BAMAKO, Mali -- France claimed new successes in its campaign to oust Islamist extremists from northern Mali on Sunday, bombarding the major city of Gao with airstrikes targeting the airport and training camps used by the al-Qaida-linked rebel group controlling the city.
France's foreign minister also said the 3-day-old intervention is gaining international support, with communications and transport help from the United States and backing from Britain, Denmark and other European countries.
The French-led effort to take back Mali's north from the extremists occupying it has included airstrikes by jets and combat helicopters on at least four northern towns, of which Gao is the largest. Some 400 French troops have been deployed to the country in the all-out effort to win back the territory from the well-armed rebels, who seized control of an area larger than France itself following a coup in Mali nine months ago.
"French fighter jets have identified and destroyed this Sunday, Jan. 13, numerous targets in northern Mali near Gao, in particular training camps, infrastructure and logistical depots which served as bases for terrorist groups," the French Defense Ministry said in a statement.
Residents of Gao confirmed that the targets included the city's airport, as well as the building that served as the base for the town's feared Islamist police, which -- in their adherence to a strict version of Muslim law -- have carried out numerous punishments including amputating limbs of accused thieves.
Gao resident Abderahmane Dicko, a public school teacher, said he and his neighbors heard the jets screaming across the sky between noon and 1 p.m. local time.
"We saw the war planes circling. They were targeting the camps uses by the Islamists. They only hit their bases. They didn't shoot at the population," he said.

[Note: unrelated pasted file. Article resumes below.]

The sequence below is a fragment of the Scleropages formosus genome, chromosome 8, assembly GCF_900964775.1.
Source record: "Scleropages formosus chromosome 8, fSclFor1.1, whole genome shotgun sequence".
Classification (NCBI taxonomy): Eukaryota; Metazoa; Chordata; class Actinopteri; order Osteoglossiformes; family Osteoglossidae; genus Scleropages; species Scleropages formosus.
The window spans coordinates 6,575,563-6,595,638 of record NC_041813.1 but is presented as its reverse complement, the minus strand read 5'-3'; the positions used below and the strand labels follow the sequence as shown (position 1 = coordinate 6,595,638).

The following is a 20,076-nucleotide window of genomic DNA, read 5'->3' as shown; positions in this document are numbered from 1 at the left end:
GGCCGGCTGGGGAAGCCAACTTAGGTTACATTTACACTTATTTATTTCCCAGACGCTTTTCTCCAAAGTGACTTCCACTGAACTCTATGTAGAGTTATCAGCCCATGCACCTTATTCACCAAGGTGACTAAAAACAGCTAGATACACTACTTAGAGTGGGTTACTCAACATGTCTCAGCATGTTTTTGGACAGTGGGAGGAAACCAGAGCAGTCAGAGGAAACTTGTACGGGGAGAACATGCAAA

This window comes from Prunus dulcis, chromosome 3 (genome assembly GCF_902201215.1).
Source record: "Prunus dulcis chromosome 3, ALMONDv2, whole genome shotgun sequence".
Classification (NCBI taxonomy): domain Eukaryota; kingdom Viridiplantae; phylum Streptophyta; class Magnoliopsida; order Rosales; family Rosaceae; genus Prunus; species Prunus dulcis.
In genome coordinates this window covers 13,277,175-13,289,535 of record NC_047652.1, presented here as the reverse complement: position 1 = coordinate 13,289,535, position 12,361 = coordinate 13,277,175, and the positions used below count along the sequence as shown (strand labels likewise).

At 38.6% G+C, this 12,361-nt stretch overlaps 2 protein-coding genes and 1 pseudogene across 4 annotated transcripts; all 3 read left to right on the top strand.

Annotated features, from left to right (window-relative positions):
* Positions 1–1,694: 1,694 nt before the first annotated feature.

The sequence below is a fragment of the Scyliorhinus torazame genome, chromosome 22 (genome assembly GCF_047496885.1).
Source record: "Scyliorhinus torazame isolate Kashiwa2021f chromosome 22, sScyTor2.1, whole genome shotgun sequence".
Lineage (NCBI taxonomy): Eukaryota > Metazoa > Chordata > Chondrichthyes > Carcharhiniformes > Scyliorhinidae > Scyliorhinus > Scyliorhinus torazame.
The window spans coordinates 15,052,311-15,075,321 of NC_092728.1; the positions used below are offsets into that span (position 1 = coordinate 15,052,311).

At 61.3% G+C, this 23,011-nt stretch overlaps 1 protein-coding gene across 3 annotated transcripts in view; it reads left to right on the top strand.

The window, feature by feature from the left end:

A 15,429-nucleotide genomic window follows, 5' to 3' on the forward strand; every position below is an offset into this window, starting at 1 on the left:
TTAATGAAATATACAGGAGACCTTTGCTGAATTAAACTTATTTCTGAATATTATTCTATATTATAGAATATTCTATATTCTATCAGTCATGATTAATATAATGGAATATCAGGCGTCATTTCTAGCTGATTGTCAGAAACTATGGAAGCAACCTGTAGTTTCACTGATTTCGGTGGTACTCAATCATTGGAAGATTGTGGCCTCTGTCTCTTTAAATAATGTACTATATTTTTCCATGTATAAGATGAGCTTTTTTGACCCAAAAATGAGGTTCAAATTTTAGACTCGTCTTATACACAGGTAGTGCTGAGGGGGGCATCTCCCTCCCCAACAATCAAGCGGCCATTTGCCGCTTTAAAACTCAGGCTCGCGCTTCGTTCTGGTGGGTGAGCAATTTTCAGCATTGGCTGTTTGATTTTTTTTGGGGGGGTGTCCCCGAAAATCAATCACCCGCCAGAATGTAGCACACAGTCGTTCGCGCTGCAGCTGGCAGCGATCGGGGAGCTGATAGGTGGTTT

But the intervention has come with a human cost in the city of Konna, the first to be bombed on Friday and Saturday. The town's mayor said that at least 10 civilians were killed, including three children who threw themselves into a river and drowned trying to avoid the falling bombs.
French President Francois Hollande authorized the military operation, code-named "Serval" after a sub-Saharan wildcat, after it became clear that the advancing rebels could push past the defenses in the town of Mopti, the first town on the government-controlled side, which has the largest concentration of Malian soldiers.
The decision catapulted the world and Mali's neighbors into a military operation that diplomats had earlier said would not take place until at least September. France's defense minister said they had no choice because of the swift rebel advance.
On Saturday, the body representing nations in West Africa announced that the member states would send hundreds of troops of their own, including at least 500 each from Niger, Burkina Faso and Senegal, as well as from Nigeria.
They will work alongside French special forces, including a contingent that arrived Saturday in Bamako to secure the Malian capital against retaliatory attacks by the al-Qaida-linked groups occupying Mali's northern half.
TV footage showed the French troops walking single-file out of the Bamako airport, weapons strapped to their bodies or held over their shoulders, like skis.
French Foreign Minister Laurent Fabius said the military effort succeeded in blocking the advance that had prompted the intervention. "The Islamist offensive has been stopped," Fabius said on RTL radio Sunday. "Blocking the terrorists ... we've done it."
He sought to stress that the operation is gaining international backing, despite concern about the risks of the mission in a stretch of lawless desert in weakly governed country. "We have the support of the Americans for communications and transport," Fabius said, but gave no details.
U.S. officials have said they had offered to send drones to Mali and were considering a broad range of options for assistance, including information-sharing and possibly allowing limited use of refueling tankers. British Prime Minister David Cameron also agreed to send aircraft to help transport troops.
-- Associated Press writers Sylvie Corbet in Paris; Ahmed Mohamed in Nouakchott, Mauritania; Robbie Corey-Boulet in Ivory Coast and Cassandra Vinograd and Raphael Satter in London contributed to this report.